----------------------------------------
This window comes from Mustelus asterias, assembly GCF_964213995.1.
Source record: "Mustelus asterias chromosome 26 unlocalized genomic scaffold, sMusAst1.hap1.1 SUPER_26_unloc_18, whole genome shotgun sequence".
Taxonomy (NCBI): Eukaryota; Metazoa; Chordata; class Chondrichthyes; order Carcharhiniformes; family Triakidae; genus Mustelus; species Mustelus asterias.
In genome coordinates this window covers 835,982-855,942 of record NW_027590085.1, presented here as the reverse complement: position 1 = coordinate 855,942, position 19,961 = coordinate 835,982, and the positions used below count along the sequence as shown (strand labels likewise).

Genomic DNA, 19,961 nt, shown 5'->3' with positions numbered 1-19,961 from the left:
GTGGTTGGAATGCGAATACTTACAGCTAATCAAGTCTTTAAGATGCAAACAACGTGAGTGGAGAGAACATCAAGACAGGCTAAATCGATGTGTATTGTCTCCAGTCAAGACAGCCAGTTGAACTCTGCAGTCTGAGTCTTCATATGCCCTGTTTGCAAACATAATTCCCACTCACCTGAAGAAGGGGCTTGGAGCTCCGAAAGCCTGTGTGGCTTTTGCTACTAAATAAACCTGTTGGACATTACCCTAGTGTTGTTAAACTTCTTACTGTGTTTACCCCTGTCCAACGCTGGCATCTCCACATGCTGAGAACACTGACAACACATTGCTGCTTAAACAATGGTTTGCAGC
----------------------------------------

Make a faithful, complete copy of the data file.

This window comes from Mustelus asterias, assembly GCF_964213995.1.
Source record: "Mustelus asterias chromosome 26 unlocalized genomic scaffold, sMusAst1.hap1.1 SUPER_26_unloc_18, whole genome shotgun sequence".
Taxonomy (NCBI): Eukaryota; Metazoa; Chordata; class Chondrichthyes; order Carcharhiniformes; family Triakidae; genus Mustelus; species Mustelus asterias.
In genome coordinates this window covers 835,982-855,942 of record NW_027590085.1, presented here as the reverse complement: position 1 = coordinate 855,942, position 19,961 = coordinate 835,982, and the positions used below count along the sequence as shown (strand labels likewise).

Genomic DNA, 19,961 nt, shown 5'->3' with positions numbered 1-19,961 from the left:
GTGGTTGGAATGCGAATACTTACAGCTAATCAAGTCTTTAAGATGCAAACAACGTGAGTGGAGAGAACATCAAGACAGGCTAAATCGATGTGTATTGTCTCCAGTCAAGACAGCCAGTTGAACTCTGCAGTCTGAGTCTTCATATGCCCTGTTTGCAAACATAATTCCCACTCACCTGAAGAAGGGGCTTGGAGCTCCGAAAGCCTGTGTGGCTTTTGCTACTAAATAAACCTGTTGGACATTACCCTAGTGTTGTTAAACTTCTTACTGTGTTTACCCCTGTCCAACGCTGGCATCTCCACATGCTGAGAACACTGACAACACATTGCTGCTTAAACAATGGTTTGCAGC